--- Marc Turnage <marcturnage@...
> Date: Mon, 9 Feb 2004 09:48:19 -0800 (PST)
> From: Marc Turnage <marcturnage@...>
> Subject: Re: [Synoptic-L] Hebrew parables
> To: notley@...
> Jack Poirier wrote:
> "Their motivation, of
> course, was the ideologically freighted contention
> that all matters
> connected to the Torah must be formulated in the
> language. That
> the Mishnah, which is representative of the
> ideology of
> second-, third-, and fourth-century Palestinian
> rabbinic leadership..."
> Notley has already noted the linguistic difference
> between Mishnaic Hebrew and biblical Hebrew, as well
> as the dialectical nature of Mishnaic Hebrew as
> evidenced by the Aramaisms in the language. I would
> also add the number of Grecisms that penetrate into
> Mishnaic Hebrew indicate the colloquial and
> dialectical nature of the language--incidentally
> was a linguistic intrusion avoided by the Qumran
> community who sought to reflect a more biblical
> dialect and idiom. Given both the Aramaisms and the
> Grecisms that appear in Mishnaic Hebrew it would
> evident that we are dealing with a trilingual land.
> Moreover, your suggestion that rabbinic literature
> undergone a wholesale linguistic censor does not
> fit with the evidence of the Mishnah, which
> some sages sayings (e.g., Jose ben Yoezer and Hillel
> the Elder) in Aramaic. Furthermore, it has already
> been noticed that within Mishnaic Hebrew one can
> observe linguistic development moving from Hebrew
> to late-biblical Hebrew into a clearly distinct
> "Mishnaic" Hebrew. This would hardly seem possibly
> likely if a select group of scholars sat down to
> the language of the sages teachings.
> Also, on a methodological note, not one Aramaic (or
> may add Hebrew) text or inscription appears in
> excavations from the Galilee in the first century.
> While texts and inscriptions appear in Greek,
> and Aramaic the south from the first century. While
> it has been sugested that Hebrew held on in the
> as evidenced by both Josephus' and Paul's address of
> the Jerusalem mob in Hebrew in order to be
> by the population of the city, scholars have
> maintained that Aramaic and Greek were the only
> languages in the Galilee. In order to support this
> suggestion, however, they must appeal to 2nd, 3rd,
> 4th century materials ignoring the fact that all
> evidence points to social shifts and upheavals in
> Galilee after the Bar Kochba revolt in the second
> century C.E. Moreover, isn't this trying to do with
> the material remains what NT scholarship has
> with the literary evidence of early Tannaitic
> literature? Our only witness to the linguistic
> of the land of Israel in the first century
> the Galilee) comes from the literary sources.
> Ironically, although appearing in later rabbinic
> texts, the language of most of the Tannaim of the
> first century who originated from the Galilee is in
> Marc Turnage
> --- "John C. Poirier" <poirier@...> wrote:
> > Steven Notley wrote:
> > > I would be interested in knowing your
> > understanding of what motivated
> > the Jewish
> > > community en bloc to translate every single one
> > of these early
> > "Aramaic" parables to
> > > Hebrew (even in otherwise Aramaic contexts),
> > the development of
> > the language
> > > after the Bar Kokhba revolt clearly points us
> > the direction of
> > transition to Aramaic
> > > (and away from Hebrew), not the reverse.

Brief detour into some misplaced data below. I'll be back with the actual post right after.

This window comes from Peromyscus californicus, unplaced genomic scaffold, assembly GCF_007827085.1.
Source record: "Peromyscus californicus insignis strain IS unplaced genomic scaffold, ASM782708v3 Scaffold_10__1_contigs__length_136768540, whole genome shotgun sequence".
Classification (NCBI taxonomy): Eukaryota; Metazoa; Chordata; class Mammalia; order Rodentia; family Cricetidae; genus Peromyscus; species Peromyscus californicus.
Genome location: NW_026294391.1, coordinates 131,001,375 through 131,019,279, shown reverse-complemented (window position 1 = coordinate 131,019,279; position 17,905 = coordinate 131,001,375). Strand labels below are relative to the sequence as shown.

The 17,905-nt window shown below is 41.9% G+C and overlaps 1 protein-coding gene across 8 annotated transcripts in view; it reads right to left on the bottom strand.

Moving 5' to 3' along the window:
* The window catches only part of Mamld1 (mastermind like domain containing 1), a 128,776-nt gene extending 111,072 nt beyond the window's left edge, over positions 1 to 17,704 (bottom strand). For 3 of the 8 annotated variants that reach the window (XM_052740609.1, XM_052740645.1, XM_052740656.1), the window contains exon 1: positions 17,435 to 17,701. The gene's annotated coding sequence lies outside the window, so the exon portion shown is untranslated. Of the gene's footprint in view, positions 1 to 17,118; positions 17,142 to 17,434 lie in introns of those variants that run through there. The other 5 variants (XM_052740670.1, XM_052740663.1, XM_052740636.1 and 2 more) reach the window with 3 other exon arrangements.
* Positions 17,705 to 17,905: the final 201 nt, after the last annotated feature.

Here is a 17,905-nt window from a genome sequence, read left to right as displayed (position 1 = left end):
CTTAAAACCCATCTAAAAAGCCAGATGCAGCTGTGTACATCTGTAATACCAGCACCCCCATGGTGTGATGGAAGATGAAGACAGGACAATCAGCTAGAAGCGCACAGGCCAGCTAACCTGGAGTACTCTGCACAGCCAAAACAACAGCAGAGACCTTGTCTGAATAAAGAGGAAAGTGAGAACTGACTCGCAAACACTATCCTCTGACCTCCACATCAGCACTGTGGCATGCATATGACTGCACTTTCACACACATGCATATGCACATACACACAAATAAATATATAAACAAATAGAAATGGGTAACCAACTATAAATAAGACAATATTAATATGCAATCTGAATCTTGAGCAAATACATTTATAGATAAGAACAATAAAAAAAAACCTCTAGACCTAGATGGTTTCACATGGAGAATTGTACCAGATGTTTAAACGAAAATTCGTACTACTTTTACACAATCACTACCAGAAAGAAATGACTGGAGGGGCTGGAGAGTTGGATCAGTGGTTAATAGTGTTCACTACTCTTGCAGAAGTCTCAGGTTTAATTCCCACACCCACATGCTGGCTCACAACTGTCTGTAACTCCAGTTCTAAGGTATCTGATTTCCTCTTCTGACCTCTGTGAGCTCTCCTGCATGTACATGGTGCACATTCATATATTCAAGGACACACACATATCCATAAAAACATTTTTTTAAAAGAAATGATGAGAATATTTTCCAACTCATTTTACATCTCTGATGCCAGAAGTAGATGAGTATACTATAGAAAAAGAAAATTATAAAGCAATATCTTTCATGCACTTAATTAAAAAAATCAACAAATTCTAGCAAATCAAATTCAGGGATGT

> > Steve,
> > First, I would debate your contention that "the
> > development of the
> > language after the Bar Kokhba revolt clearly
> > us in the direction
> > of transition to Aramaic (and away from Hebrew)."
> > Scholarship is
> > sharply divided on what effect the Bar Kokhba
> > had on the
> > vernacular of Jewish Palestine: Segal, Rabin, and
> > Gafni all think that
> > Aramaic came more into prominence after the
> > but Yadin and Ros�n
> > have argued the opposite view: that the Bar Kokhba
> > revolt brought about
> > a shift from Aramaic to Hebrew. I personally
> > think the revolt had
> > much effect at all: I think that there was a shift
> > from Aramaic to
> > Hebrew, but that it actually occurred much later.
> > As for what motivated the "Jewish community en
> > to translate" all
> > the parables, I would first point out that we
> > dealing with the
> > "Jewish community en bloc" but only with a very
> > small portion of it: the
> > leaders of the fledgeling rabbinic movement.
> > motivation, of
> > course, was the ideologically freighted contention
> > that all matters
> > connected to the Torah must be formulated in the
> > holy language. That
> > the Mishnah, which is representative of the
> > linguistic ideology of
> > second-, third-, and fourth-century Palestinian
> > rabbinic leadership, was
> > compiled in a language that sometimes differed
> > the native language
> > of its component traditions has been argued by
> > Catherine Hezser: e.g.,
> > "If informal and private written notes existed,
> > language of these
> > notes may have been Aramaic rather than Hebrew.
> > This phenomenon may be
> > indicated by Y. Kil. 1:1, 27a, where an Aramaic
> > of various kinds of
> > produce allegedly written 'on the wall' (of the
> > house or study room?) of
> > Hillel b. Alem is quoted, which appears in Hebrew
> > M. Kil. 1:1" ("The
> > Mishnah and Ancient Book Production," in *The
> > Mishnah in Contemporary
> > Perspective*, eds. Alan J. Avery-Peck and Jacob
> > Neusner (Handbook of
> > Oriental Studies: Near and Middle East 65; Leiden:
> > Brill, 2002) 167-92,
> > esp. 179).
> > It is not my contention that the translation
> > was "carried out by
> > widely dispersed Jewish communities," but only by
> > the handful of editors
> > responsible for the passage of rabbinic tradition
> > through the centuries
> > in question, most of them located in Tiberias.
> > John C. Poirier
> > Middletown, Ohio
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